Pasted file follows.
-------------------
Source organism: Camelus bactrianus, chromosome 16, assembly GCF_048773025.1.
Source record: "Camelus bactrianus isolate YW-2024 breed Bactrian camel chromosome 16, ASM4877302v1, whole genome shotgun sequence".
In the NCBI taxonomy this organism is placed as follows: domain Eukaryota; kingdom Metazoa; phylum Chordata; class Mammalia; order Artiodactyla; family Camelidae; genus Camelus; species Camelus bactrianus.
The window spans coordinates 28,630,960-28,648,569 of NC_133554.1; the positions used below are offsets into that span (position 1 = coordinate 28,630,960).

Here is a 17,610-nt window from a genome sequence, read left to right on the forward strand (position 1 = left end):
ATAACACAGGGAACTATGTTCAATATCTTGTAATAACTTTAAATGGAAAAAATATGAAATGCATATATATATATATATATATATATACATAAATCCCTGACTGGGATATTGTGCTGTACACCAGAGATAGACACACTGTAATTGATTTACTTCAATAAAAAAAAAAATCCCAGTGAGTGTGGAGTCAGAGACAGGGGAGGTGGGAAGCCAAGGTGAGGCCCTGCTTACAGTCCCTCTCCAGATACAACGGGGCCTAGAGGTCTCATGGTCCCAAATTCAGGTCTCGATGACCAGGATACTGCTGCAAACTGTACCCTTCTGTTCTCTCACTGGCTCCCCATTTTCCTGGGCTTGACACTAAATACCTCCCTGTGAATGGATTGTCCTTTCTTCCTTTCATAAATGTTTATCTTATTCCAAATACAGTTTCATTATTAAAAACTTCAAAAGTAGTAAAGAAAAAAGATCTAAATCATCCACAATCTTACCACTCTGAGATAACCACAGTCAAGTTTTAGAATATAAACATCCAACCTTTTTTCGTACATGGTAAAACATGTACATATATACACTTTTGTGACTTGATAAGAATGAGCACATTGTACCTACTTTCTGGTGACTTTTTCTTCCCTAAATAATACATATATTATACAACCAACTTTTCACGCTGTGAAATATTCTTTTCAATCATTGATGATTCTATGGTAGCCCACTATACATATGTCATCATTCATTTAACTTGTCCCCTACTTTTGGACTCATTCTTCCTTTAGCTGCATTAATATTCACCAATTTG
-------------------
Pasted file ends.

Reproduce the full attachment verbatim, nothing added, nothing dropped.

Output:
Source organism: Camelus bactrianus, chromosome 16, assembly GCF_048773025.1.
Source record: "Camelus bactrianus isolate YW-2024 breed Bactrian camel chromosome 16, ASM4877302v1, whole genome shotgun sequence".
In the NCBI taxonomy this organism is placed as follows: domain Eukaryota; kingdom Metazoa; phylum Chordata; class Mammalia; order Artiodactyla; family Camelidae; genus Camelus; species Camelus bactrianus.
The window spans coordinates 28,630,960-28,648,569 of NC_133554.1; the positions used below are offsets into that span (position 1 = coordinate 28,630,960).

Here is a 17,610-nt window from a genome sequence, read left to right on the forward strand (position 1 = left end):
ATAACACAGGGAACTATGTTCAATATCTTGTAATAACTTTAAATGGAAAAAATATGAAATGCATATATATATATATATATATATATACATAAATCCCTGACTGGGATATTGTGCTGTACACCAGAGATAGACACACTGTAATTGATTTACTTCAATAAAAAAAAAAATCCCAGTGAGTGTGGAGTCAGAGACAGGGGAGGTGGGAAGCCAAGGTGAGGCCCTGCTTACAGTCCCTCTCCAGATACAACGGGGCCTAGAGGTCTCATGGTCCCAAATTCAGGTCTCGATGACCAGGATACTGCTGCAAACTGTACCCTTCTGTTCTCTCACTGGCTCCCCATTTTCCTGGGCTTGACACTAAATACCTCCCTGTGAATGGATTGTCCTTTCTTCCTTTCATAAATGTTTATCTTATTCCAAATACAGTTTCATTATTAAAAACTTCAAAAGTAGTAAAGAAAAAAGATCTAAATCATCCACAATCTTACCACTCTGAGATAACCACAGTCAAGTTTTAGAATATAAACATCCAACCTTTTTTCGTACATGGTAAAACATGTACATATATACACTTTTGTGACTTGATAAGAATGAGCACATTGTACCTACTTTCTGGTGACTTTTTCTTCCCTAAATAATACATATATTATACAACCAACTTTTCACGCTGTGAAATATTCTTTTCAATCATTGATGATTCTATGGTAGCCCACTATACATATGTCATCATTCATTTAACTTGTCCCCTACTTTTGGACTCATTCTTCCTTTAGCTGCATTAATATTCACCAATTTG